Applying 3 watts AM carrier from the FT-817 produced 30Watts indicated on the meter.


On SSB a whistle into the mic produced 50watts indicated. So far so good, I proceeded to try the other bands and was delighted to find I could produce 45watts PEP at 28.5 Mhz and 50 Watts PEP on 3.585Mhz, Note the voltage reading of 13.3v.


Here you can see the full output from the FT-817 producing a healthy 50watts PEP on the 30M band. I conducted tests at a higher input voltage (14.5v) and found the amp can produce more power output if required. I did find some specifications for the encapsulated  RF device inside the amplifier stating it can accept input voltages up to 24v to produce 100w output. I am not going to try it, the results could be catastrophic!


The MRF 186 encapsulated RF device as used it the amplifier. Also an internal view of the amp, showing the filter layout and circuit arrangement.


Having tested the amplifier into a dummy load it was time to put the amp “on the air” I started with 40Metres and called CQ with 5 watts only. Vin, VK3FMOL replied and reported a 5×4 signal received at his location. I asked Vin to check my signal strength again this time with the amp on line. My signal report was now 5×8, but more importantly Vin said my audio level had increased quite a lot to the point where I was readable above the noise.  At that point Scott VK7NWT broke in to provide his report. He had been listening and was happy to report the same, an increase from S4 to S9 with a large increase in received audio level. Scott also reported he had tuned across my signal whilst I had been talking with Vin and could find no evidence of splatter or bleed over, thanks Scott. Seems like this test had a few people interested because Ray VK3NBL was next to call in and report he had no particular signal increase but a noticeable audio level increase. Ray had also been looking at one of these amps, but like me was dubious about the quality. As it turns out I had contacts with four or five others whilst using the amp and all the reports were similar, a noticeable increase in audio level and no change in quality with some reporting a signal strength increase also. During the tests I noted the amplifier remained cool to the touch and the current drain was around 6.5 amps on voice peaks.  I have been asked several times if this amplifier can be used with radios other than the FT-817. The answer is yes provided you can supply the correct RX/TX control lines into the amplifier. The amplifier is supplied with a connecting lead and attached plug suited for direct connection to the FT-817 Accessory socket. I have taken the time to check which connections are made to the FT-817 and they are as follows. The Black or in some cases Blue control wire from the amplifier is connected to ground or GND (-VE)  on the radio and the Red control wire from the amplifier is connected to TX GND from the radio. So to operate the amplifier in transmit mode it is a simple matter of shorting the two control wires from the amplifier together when transmitting and open circuit them when receiving.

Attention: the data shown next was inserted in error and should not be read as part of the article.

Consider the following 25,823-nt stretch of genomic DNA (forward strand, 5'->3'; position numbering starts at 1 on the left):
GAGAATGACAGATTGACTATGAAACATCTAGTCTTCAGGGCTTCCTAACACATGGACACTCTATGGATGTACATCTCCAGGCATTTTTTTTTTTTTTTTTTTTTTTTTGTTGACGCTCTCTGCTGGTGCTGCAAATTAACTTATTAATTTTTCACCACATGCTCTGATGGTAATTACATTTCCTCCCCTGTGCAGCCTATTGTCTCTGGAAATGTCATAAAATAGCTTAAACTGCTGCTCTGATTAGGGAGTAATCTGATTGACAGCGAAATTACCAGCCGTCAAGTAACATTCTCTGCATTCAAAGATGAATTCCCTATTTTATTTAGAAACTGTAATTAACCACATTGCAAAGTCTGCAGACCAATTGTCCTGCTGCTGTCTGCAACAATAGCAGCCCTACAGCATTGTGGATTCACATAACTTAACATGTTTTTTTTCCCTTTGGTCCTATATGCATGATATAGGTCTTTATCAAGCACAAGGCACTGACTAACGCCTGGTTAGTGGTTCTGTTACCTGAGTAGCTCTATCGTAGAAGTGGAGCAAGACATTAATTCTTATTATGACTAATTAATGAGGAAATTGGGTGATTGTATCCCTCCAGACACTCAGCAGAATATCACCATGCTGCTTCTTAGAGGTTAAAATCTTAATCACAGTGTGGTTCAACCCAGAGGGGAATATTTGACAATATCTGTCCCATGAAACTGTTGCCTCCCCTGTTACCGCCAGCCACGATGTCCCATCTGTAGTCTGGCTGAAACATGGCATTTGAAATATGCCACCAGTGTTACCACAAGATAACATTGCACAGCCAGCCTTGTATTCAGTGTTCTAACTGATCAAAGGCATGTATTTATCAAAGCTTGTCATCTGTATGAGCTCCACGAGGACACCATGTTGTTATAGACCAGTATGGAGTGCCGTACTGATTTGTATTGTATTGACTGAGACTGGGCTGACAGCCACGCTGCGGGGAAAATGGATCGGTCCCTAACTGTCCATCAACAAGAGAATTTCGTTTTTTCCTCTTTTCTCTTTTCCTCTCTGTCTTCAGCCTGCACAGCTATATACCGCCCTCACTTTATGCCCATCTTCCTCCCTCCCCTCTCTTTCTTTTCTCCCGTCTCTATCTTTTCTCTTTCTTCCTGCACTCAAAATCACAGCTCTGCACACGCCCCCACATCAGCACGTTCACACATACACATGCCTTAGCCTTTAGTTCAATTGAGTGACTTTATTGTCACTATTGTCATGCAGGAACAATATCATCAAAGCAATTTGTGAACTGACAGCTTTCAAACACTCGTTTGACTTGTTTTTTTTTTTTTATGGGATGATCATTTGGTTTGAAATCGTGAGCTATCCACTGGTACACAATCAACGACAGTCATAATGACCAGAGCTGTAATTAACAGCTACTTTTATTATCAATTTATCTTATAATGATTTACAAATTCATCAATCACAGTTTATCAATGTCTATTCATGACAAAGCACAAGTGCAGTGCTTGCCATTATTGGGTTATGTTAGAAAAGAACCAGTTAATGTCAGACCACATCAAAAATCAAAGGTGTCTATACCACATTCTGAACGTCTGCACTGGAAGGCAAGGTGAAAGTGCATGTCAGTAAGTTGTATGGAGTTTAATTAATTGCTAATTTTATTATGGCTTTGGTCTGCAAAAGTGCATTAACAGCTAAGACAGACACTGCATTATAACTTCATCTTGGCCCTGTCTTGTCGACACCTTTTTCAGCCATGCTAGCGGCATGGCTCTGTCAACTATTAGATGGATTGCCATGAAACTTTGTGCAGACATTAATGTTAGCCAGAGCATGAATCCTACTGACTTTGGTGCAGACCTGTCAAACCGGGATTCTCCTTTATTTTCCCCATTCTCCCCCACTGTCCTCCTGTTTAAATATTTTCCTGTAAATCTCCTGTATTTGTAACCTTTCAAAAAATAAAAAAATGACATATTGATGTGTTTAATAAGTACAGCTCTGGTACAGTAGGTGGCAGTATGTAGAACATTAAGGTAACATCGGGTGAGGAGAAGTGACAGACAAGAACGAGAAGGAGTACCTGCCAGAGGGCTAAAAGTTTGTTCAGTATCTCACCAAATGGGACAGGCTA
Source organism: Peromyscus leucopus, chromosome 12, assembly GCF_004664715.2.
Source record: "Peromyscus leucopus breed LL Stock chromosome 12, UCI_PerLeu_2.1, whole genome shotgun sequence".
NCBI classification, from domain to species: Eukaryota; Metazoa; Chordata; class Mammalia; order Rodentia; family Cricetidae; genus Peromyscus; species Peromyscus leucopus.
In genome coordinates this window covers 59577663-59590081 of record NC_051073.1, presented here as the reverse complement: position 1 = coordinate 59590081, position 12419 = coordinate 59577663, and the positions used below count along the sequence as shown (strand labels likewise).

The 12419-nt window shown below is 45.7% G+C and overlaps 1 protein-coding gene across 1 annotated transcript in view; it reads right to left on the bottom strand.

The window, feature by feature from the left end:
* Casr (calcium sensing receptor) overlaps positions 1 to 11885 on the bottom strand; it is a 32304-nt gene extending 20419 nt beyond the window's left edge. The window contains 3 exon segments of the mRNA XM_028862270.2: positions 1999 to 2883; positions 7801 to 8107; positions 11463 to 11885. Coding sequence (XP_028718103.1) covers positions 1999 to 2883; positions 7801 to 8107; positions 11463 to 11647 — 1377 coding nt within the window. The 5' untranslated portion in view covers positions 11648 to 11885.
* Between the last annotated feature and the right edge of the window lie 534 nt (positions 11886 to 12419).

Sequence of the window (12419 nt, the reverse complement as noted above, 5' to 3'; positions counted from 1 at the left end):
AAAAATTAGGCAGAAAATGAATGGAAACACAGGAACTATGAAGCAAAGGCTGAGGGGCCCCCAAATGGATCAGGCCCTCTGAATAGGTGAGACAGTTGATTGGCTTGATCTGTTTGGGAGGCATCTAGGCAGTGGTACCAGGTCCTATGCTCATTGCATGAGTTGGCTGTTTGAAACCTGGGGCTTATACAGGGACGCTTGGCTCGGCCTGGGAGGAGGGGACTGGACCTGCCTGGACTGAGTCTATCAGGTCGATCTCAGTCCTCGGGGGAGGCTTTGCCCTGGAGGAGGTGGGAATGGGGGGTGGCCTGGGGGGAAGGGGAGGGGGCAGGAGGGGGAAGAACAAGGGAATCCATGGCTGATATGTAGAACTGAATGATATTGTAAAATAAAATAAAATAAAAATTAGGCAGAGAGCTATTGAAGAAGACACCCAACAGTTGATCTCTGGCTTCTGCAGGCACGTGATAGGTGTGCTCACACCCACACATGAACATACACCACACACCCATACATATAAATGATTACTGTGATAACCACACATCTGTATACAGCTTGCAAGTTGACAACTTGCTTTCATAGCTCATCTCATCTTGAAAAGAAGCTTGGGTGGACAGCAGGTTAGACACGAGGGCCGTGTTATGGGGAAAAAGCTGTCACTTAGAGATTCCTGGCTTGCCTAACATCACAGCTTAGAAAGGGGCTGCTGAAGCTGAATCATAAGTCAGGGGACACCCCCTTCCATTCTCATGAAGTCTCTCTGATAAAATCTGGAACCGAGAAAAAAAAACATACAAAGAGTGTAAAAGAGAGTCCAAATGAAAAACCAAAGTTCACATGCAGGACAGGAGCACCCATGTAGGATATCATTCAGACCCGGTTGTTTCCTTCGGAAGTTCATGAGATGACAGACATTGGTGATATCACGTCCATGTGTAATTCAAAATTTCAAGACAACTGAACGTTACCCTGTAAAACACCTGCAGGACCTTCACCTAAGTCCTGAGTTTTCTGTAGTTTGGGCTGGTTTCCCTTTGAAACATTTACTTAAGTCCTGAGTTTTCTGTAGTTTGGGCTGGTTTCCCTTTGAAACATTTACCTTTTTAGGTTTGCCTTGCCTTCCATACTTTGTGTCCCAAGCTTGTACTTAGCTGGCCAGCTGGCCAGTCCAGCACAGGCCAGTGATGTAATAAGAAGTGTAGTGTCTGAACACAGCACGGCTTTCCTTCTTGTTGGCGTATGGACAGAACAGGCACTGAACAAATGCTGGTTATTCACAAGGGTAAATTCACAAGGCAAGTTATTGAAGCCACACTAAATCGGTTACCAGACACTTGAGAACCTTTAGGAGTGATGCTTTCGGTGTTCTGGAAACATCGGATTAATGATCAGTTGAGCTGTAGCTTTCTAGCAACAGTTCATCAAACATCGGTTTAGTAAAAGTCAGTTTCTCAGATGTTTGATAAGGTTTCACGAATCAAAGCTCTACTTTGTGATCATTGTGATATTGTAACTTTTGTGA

Some people have asked if there is a way to use the FT-817 CAT control and the connection for the linear amplifier simultaneously. Well in fact one of those people was John Schultz who not only asked the question but provided the answer via a file he found on the net from a SK Charles Socci K1DNR. I have provided that file for download here:simultaneous-use-of-cat-control-and-linear-amplifier-on-yaesu-ft-857d Thanks John for sending me the file and thanks to Charley K1DNR.

Recently my amplifier destroyed the in line fuse every time it was connected to the DC supply. A quick investigation revealed there is an 18v Zener diode used as a form of protection circuit. This diode had gone short circuit causing the fuse to blow. I replaced the Zener with a suitable type and have not had any problems since. There was no apparent reason the the diode to become faulty, unless I inadvertently reversed the DC connection polarity. Maybe I had a seniors moment hi hi!